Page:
Beginning Enoch and the Mosaic Torah

I started Enoch and the Mosaic Torah: The Evidence of Jubilees, which was edited by Gabriele Boccaccini and Giovanni Ibba.  I read three essays so far and, in this post, I’ll mention some things that I learned from each essay.

1.  The first essay that I read was James C. VanderKam’s “The Manuscript Tradition of Jubilees”.  I was interested to learn that there is no actual Greek manuscript of the Book of Jubilees.  But VanderKam still believes that Jubilees was translated from Hebrew into Greek because Jubilees was in Ethiopic, and “Ethiopic biblical literature was translated from Greek”, plus there are “clues in the Ethiopic text [that] betray a Greek base for the translation” (such as “transliterated Greek words and names”, and errors that can be explained by appeal to a Greek manuscript behind the Ethiopic) (page 12).  Moreover, relatively late Greek writers who “used Greek sources” cite or allude to Jubilees.

Another issue that intrigued me was the name of Noah’s wife.  VanderKam refers to a Syriac document (I think) that calls the wife of Noah “‘Amizara”, who was the daughter of Noah’s uncle.  But Genesis Rabbah 23:3 identifies Noah’s wife with Naamah, the sister of Tubal-Cain in Genesis 4:22.  A relative of mine believes that Noah’s wife was Tubal-Cain’s sister, and his reason for that view (at least in part) is that he thinks that Tubal-Cain provided metal for Noah’s Ark.  Speaking for myself, I’ve wondered why Genesis 4:22 out of the clear blue sky says that the sister of Tubal-Cain was Naamah, even though Genesis 4 does not mention anyone else’s sister.  Well, some believe that Naamah became the wife of Noah.  But there were other ideas about the name of Noah’s wife, as well.

2.  The second essay that I read was Michael Segal’s “The Composition of Jubilees”.  Segal argues against the widespread scholarly view that Jubilees was a “unified composition”, for he maintains that the book has diversity and stages.  He mentions a variety of contradictions within Jubilees, but I’ll refer to a few.  There is a view within Jubilees that Judah did not sin when he slept with Tamar (Genesis 38) because she technically was not his daughter-in-law, since her marriages with Judah’s sons had not been consummated.  But there is also a legal passage in Jubilees that affirms that Judah was forgiven, which implies that he sinned.  Jubilees manifests different views on whether God was at odds with the evil angel Mastema at the Exodus or actually used Mastema to afflict Egypt.  One passage of Jubilees says that Bilhah was not punished for sleeping with Reuben because Reuben raped her (though, as Segal notes, Testament of Reuben 1:7 says that Reuben was punished with a wound in his loins), whereas the legal passage (Jubilees 33:9b-20) affirms that neither was punished because the law (presumably the one banning sleeping with one’s father’s wife) had not been completely revealed to everyone.  I should note (and this is me, not Segal) that this line of argumentation is puzzling within Jubilees, which depicts the patriarchs as aware of many laws that God later gave to Israel (i.e., festival laws).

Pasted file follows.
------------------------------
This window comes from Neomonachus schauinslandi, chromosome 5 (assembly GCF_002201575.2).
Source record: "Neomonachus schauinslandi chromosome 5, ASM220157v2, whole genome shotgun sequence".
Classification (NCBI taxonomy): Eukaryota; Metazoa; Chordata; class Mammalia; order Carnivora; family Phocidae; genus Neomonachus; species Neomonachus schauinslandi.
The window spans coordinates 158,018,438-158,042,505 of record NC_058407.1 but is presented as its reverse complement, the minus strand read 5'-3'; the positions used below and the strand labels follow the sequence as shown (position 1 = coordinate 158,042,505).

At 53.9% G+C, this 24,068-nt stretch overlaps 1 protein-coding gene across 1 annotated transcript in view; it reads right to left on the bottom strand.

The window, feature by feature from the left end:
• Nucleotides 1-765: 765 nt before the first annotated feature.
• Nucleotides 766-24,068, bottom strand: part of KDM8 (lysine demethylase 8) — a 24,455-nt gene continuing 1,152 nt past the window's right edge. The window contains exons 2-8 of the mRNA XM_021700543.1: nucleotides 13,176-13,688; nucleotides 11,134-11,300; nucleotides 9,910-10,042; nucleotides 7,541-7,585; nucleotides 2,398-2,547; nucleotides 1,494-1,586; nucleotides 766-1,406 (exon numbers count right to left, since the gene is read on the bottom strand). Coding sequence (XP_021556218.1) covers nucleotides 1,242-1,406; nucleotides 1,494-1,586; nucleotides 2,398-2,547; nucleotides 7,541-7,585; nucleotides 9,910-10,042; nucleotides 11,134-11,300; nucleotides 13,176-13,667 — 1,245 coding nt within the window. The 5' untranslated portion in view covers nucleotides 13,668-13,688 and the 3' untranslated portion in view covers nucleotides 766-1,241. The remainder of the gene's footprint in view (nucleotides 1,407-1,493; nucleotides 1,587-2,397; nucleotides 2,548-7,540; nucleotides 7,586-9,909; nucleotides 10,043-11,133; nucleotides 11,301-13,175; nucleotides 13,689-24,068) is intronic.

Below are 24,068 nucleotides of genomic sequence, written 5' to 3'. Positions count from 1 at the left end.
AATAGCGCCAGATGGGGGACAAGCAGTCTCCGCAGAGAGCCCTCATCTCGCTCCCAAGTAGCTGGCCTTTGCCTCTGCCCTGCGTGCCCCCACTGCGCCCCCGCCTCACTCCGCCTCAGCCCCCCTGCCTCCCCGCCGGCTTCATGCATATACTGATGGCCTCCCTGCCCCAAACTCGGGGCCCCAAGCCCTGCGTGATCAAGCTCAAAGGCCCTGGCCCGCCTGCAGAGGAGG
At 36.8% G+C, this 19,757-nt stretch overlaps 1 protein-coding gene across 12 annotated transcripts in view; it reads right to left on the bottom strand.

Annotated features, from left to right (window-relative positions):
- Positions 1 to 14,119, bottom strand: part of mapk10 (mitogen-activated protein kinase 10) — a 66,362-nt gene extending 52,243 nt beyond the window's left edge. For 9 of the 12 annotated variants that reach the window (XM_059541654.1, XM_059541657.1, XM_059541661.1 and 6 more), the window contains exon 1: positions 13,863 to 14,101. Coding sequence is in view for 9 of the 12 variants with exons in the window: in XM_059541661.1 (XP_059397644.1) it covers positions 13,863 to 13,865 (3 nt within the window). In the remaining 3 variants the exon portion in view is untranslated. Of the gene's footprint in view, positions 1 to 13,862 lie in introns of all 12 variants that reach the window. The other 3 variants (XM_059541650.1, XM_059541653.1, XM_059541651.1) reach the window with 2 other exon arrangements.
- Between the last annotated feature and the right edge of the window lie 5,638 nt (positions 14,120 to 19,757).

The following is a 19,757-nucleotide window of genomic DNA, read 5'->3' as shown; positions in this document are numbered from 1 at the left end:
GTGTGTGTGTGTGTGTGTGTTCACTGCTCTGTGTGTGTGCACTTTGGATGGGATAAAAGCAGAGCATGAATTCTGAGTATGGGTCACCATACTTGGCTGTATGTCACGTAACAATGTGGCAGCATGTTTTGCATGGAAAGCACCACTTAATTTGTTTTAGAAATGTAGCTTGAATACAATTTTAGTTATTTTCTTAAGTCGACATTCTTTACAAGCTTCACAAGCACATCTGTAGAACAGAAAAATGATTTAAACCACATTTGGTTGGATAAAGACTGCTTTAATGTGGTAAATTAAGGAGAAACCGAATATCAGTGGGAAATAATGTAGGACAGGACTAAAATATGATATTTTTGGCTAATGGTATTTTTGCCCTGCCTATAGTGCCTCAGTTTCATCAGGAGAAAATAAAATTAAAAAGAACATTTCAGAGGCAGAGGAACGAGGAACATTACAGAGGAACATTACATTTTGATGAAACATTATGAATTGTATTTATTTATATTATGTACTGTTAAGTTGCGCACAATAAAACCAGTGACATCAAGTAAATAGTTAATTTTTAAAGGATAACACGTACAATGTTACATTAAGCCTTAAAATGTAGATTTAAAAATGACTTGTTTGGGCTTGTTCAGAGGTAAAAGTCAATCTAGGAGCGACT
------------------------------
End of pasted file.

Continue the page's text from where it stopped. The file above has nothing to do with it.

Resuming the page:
Segal does not agree with James Kugel’s view that an author did “overkill” by integrating into his work “multiple interpretive solutions” (Segal’s words), for Segal does not see an attempt on the part of Jubilees’ author to weave different traditions into a “cohesive and coherent story” (page 35).  Rather, for Segal, what happened was that a “rewritten biblical text” (such as I Enoch) was “adopted” and “placed within a new chronological framework”, then that was “supplemented by a juxtaposed legal passage” (page 35).

3.  The third essay that I read was by John Bergsma: “The Relationship between Jubilees and the Early Enochic Books (Astronomical Book and Book of the Watchers)”.  Bergsma argues that “Jubilees accepts the basic story of” the Book of the Watchers but modifies it according to a different theological view.  Whereas the Book of the Watchers blames the fallen angels of Genesis 6 and the evil spirits of the giants for evil, Jubilees places more blame on the humans for giving themselves to evil, even as Jubilees acknowledges that supernatural forces played a role in evil on earth.

About jamesbradfordpate

My name is James Pate. This blog is about my journey. I read books. I watch movies and TV shows. I go to church. I try to find meaning. And, when I can’t do that, I just talk about stuff that I find interesting. I have degrees in fields of religious studies. I have an M.Phil. in the History of Biblical Interpretation from Hebrew Union College in Cincinnati, Ohio. I also have an M.A. in Hebrew Bible from Jewish Theological Seminary, an M.Div. from Harvard Divinity School, and a B.A. from DePauw University.
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2 Responses to Beginning Enoch and the Mosaic Torah

  1. chicagoja says:

    Enoch and Jubilees should be required reading for anyone studying the Bible. All of the scriptures, those included in the Bible or not, are different writer’s perspectives on the same events, with all of the resulting inconsistencies. if you’re interested in a high level overview, I would recommend “Genesis of the Grail Kings” by Laurence Gardner.


  2. jamesbradfordpate says:

    Thanks for your comment, Chicagoja. I agree with you.


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